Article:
The Jesus and Mary Chain Glasgow Eyes

The Jesus and Mary Chain – Glasgow Eyes (Fuzz Club)

This year marks forty years since The Jesus and Mary Chain burst out of East Kilbride with their incendiary debut single ‘Upside Down.’ A spectacular blast of noise, the intervening decades have not made it any less cacophonous, nor their lauded debut album Psychocandy, which followed the following year. Yet the thing was that they always had the ability to write killer songs, regardless of how noisy they were or were not, on any given day.

Of course, following an acclaimed debut album will always produce the difficult challenge that if you keep on in the same vein, the appeal will start to fade; conversely, if you try to branch out, you will be accused of losing what made you special in the first place. Impressively, the Mary Chain managed to find a way of bridging the gap over the next ten years before they first split. Into the present day, with their second studio album since they reformed and their eighth in total, they have managed to produce a record that shows Jim and William Reid producing another Mary Chain album, but with new additions to their sound.

In this instance, what’s interesting is the introduction of electronics on this album, and to very different effects. Album opener ‘Venal Joy‘ does not pull any punches, coming on not only like the Mary Chain circa Darklands, but also as if the spirits of both Pere Ubu‘s ‘Non-Alignment Pact‘ and Suicide‘s ‘Ghostrider‘ had entered the recording. The rather cleverly named ‘jamcod‘ (spell it out) evokes Primal Scream circa XTRMNTR with a rather enticing form of menace (the Mary Chain always did do menace rather well). ‘Second Of June‘ by contrast is rather dreamy, and unusually for a JAMC song, it feels like it’s giving you a hug. ‘Girl 71‘ also manages to pull off a similar feat – both tracks a little reminiscent of the album they made in the mid-00s with their younger sister Linda under the name SIster Vanilla.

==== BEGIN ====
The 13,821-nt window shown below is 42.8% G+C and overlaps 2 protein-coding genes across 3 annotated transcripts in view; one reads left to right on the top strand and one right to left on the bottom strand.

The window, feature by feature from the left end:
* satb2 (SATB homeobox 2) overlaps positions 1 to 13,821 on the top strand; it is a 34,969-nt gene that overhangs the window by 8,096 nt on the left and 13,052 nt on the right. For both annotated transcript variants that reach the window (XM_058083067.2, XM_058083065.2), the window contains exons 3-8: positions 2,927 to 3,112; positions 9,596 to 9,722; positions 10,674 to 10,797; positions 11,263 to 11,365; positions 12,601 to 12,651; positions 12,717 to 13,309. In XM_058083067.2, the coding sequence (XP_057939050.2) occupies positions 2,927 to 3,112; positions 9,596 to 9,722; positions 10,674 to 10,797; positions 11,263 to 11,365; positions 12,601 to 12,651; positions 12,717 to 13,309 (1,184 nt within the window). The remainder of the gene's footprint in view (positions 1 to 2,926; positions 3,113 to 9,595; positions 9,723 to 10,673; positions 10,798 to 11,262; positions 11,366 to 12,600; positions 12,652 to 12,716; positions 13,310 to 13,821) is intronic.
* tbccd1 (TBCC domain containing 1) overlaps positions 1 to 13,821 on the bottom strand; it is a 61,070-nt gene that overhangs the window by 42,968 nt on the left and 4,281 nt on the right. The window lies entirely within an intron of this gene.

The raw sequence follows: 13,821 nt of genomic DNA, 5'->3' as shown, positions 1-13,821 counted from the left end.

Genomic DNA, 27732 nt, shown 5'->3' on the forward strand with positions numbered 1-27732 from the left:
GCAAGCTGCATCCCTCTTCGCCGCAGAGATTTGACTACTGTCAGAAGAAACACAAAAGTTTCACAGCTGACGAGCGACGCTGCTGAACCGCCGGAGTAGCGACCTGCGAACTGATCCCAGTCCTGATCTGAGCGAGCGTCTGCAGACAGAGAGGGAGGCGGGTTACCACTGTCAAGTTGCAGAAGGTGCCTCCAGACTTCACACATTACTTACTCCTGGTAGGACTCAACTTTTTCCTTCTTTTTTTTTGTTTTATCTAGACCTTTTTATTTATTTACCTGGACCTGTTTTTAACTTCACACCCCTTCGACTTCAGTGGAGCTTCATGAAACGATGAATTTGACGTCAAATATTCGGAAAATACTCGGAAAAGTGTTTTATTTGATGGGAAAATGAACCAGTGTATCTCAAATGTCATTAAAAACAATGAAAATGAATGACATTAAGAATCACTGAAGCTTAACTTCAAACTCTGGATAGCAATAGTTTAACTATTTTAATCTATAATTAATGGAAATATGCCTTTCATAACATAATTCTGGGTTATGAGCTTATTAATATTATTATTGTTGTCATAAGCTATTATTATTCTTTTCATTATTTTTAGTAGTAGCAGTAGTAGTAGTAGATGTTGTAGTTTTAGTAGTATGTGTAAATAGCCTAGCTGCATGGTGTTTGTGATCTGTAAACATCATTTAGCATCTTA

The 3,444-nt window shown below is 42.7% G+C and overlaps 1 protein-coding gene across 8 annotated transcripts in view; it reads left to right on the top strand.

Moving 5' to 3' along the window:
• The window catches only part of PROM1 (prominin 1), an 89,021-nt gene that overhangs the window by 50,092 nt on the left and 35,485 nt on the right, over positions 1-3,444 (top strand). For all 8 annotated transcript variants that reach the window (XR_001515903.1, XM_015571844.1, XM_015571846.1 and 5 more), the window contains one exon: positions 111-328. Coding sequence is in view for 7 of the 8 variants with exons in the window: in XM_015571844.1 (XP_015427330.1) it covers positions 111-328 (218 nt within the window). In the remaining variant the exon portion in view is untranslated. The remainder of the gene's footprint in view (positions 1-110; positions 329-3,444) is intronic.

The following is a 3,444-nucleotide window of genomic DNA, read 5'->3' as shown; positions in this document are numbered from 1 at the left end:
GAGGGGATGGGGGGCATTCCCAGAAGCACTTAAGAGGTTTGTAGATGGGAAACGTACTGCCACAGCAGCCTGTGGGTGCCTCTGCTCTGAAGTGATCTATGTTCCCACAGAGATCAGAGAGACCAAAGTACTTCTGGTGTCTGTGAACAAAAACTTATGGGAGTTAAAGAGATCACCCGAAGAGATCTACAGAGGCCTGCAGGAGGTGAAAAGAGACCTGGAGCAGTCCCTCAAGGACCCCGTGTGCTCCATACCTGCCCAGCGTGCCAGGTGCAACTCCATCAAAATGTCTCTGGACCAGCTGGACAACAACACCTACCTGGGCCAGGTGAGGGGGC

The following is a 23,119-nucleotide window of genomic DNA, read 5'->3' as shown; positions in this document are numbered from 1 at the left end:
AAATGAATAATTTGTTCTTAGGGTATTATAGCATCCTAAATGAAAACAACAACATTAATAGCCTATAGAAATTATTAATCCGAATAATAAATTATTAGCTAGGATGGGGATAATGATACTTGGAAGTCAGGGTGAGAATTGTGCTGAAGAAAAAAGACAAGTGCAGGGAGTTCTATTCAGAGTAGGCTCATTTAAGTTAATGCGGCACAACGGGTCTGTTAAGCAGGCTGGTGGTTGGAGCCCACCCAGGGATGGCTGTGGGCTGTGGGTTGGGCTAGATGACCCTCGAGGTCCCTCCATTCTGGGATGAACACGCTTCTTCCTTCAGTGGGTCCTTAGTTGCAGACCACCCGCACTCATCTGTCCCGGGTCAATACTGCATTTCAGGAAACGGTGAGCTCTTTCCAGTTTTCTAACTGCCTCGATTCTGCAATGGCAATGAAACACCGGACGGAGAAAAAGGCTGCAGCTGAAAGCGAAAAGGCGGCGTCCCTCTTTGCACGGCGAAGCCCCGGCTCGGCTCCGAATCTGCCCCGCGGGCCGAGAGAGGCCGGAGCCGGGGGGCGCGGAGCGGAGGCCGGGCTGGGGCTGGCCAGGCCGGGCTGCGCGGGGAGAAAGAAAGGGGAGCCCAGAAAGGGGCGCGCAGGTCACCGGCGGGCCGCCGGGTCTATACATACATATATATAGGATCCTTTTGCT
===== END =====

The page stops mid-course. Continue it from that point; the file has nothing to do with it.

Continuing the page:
Sure, ‘Pure Poor‘ is a track that would probably have benefited the album from being left off it, being a bit of a dirge and not in a good way. Meanwhile ‘The Eagles And The Beatles‘ sounds like neither of those bands but instead is a strange confection that at times sounds like if Kraftwerk had gone glam, or if World Party had decided to cover Psychic TV‘s ‘Godstar‘ (maybe it’s all the Rolling Stones references, or maybe it’s something else), and it probably fits better on this album than any of their previous seven, but is perhaps an… unlikely Mary Chain track.

Yet there is still so much to be excited about here. No doubt repeated further playings will reveal other charms within this album, but even on a first play this is overall a very strong album, with a lot of different ideas, and most importantly, showing that they can still come up with the songs.


God is in the TV is an online music and culture fanzine founded in Cardiff by the editor Bill Cummings in 2003. GIITTV Bill has developed the site with the aid of a team of sub-editors and writers from across Britain, covering a wide range of music from unsigned and independent artists to major releases.